Norway awards 60 new oil production licenses

Jan 17, 2012 12:00 AM

Norway has awarded 60 new production licenses to 42 oil companies in the 'biggest ever' award in so-called predefined areas, Energy Minister Ola Borten Moe said. Companies were awarded 34 licenses in the North Sea, 22 licenses in the Norwegian Sea and 4 licenses in the Barents Sea, Moe said at an oil conference.
The licenses are situated in mature areas on the Norwegian Continental Shelf, where 27 of the companies have been awarded operatorships. Only one of the 43 companies which had shown an interest didn't get a license.

Norwegian oil major Statoil said it was awarded ownership interests in eleven production licenses on the Norwegian shelf. Most of the licenses awarded to Statoil are in the mature areas of the North Sea, Statoil said, adding that this is an important area for the company.
"Although we have made a number of significant discoveries recently, it is still very important that we have access to new acreage in order to curb the decline in production on the Norwegian shelf after 2020," the company wrote in a statement.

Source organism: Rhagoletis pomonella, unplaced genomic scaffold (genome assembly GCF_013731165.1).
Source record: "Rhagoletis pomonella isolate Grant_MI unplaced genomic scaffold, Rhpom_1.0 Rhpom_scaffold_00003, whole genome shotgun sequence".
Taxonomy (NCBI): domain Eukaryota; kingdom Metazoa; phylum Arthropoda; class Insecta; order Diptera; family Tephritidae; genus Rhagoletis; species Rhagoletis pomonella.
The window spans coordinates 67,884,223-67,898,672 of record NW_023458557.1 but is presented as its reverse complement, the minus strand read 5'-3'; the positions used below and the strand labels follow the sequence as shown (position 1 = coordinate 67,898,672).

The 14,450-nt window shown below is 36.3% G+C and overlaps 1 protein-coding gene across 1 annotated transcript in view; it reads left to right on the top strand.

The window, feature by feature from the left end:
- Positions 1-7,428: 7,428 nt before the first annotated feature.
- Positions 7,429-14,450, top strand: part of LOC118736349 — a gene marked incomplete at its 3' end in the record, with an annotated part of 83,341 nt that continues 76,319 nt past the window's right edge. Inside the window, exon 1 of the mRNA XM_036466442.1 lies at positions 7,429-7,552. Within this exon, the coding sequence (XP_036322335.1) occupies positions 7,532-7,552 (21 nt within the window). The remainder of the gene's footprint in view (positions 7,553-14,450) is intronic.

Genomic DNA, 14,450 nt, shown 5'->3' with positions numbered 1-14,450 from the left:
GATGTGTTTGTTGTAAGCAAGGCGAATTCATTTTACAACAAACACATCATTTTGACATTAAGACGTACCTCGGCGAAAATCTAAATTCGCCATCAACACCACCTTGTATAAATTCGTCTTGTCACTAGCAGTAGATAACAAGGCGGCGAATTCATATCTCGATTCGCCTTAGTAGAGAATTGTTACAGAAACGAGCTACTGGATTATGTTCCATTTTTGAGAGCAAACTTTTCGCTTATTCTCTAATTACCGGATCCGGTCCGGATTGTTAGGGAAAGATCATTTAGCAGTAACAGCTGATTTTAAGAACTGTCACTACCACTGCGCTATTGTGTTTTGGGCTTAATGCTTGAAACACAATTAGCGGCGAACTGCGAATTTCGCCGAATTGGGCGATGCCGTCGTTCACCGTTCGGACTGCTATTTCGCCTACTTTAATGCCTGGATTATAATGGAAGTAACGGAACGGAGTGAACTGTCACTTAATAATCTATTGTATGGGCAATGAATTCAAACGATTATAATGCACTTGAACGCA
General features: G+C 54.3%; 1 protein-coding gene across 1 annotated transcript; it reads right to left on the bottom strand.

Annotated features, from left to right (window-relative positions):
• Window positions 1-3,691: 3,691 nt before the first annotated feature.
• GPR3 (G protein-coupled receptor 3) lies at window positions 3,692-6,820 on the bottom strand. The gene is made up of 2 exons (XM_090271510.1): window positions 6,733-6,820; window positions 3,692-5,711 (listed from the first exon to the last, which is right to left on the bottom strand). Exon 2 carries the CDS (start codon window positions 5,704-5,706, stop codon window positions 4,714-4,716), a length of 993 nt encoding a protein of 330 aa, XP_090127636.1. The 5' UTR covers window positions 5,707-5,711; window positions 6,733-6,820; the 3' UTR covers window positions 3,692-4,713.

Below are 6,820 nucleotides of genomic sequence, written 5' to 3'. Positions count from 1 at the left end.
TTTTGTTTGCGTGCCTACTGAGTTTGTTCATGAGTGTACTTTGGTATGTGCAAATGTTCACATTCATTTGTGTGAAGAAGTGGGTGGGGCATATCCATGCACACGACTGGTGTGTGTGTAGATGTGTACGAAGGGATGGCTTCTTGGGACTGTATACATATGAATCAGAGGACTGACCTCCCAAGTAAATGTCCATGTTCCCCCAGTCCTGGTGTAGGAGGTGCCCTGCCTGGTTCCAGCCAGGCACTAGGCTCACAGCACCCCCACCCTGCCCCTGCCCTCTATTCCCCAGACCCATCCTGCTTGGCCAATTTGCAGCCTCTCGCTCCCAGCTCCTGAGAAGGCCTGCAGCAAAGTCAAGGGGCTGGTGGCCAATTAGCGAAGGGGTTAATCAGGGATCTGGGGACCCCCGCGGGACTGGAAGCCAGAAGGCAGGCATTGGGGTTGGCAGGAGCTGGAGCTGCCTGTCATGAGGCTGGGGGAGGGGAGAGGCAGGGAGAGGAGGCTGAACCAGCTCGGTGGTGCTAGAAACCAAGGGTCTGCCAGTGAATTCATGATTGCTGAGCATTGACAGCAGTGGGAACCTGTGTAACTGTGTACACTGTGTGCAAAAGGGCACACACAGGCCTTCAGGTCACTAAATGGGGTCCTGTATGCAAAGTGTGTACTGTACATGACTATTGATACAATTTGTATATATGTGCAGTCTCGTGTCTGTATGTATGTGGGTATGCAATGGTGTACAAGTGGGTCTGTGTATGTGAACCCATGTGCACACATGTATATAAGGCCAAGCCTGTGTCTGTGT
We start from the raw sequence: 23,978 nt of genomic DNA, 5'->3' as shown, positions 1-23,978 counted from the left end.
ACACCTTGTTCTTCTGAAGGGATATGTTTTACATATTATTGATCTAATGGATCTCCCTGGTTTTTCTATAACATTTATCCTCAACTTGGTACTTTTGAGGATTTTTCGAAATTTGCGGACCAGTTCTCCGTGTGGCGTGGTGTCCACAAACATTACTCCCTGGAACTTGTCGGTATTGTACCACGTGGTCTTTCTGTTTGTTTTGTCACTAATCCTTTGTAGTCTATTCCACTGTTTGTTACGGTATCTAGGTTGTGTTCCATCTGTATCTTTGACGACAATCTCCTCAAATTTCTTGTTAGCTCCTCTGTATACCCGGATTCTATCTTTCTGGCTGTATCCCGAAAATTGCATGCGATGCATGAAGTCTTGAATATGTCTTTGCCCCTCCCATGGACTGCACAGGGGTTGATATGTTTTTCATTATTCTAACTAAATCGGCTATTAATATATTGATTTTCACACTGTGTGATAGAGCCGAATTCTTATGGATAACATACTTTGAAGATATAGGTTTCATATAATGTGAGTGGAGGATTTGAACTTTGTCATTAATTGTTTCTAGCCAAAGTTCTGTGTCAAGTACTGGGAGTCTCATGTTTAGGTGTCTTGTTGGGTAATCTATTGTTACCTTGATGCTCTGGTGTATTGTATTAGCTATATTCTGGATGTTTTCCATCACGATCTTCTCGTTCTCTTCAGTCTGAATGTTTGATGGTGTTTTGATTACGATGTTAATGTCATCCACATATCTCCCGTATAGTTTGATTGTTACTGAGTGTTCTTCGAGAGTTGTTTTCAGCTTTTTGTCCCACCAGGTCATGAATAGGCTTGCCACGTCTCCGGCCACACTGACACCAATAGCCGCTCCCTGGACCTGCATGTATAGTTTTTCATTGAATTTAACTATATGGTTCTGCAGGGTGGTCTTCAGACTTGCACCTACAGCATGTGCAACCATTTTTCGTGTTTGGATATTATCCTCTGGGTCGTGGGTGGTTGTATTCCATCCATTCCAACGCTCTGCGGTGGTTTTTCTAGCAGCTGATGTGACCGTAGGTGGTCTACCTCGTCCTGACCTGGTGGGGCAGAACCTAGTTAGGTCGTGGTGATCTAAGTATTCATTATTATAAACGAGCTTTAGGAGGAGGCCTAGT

Statoil's Chief Executive Helge Lund said that the company aims for a production start at Aldous/Avaldsnes 'well ahead of 2020' and reiterated his demand for new acreage to increase production after that date.
"Unless we get new discoveries, production can halve from 2020 to 2030," Lund said.

Asked whether he doesn't now need access to the controversial Lofoten and Vesteraalen areas, after recent large discoveries elsewhere, he said that 'it is important' to evaluate these areas.
Maersk Oil, the oil-arm of Danish business conglomerate A.P. Moeller-Maersk, said it was awarded seven production licenses in the licensing round, adding that the new licenses will strength Maersk's position around the large Avaldsnes discovery and other Maersk-oil operated license areas.

The Petroleum Directorate is the only entity allowed to gather seismic data from Lofoten and Vesteraalen in northern Norway, as they aren't yet open for exploration.
Lofoten is closed for oil business at least until after the next election in 2013, in an agreement between the Socialist party, SV, and its two government partners.

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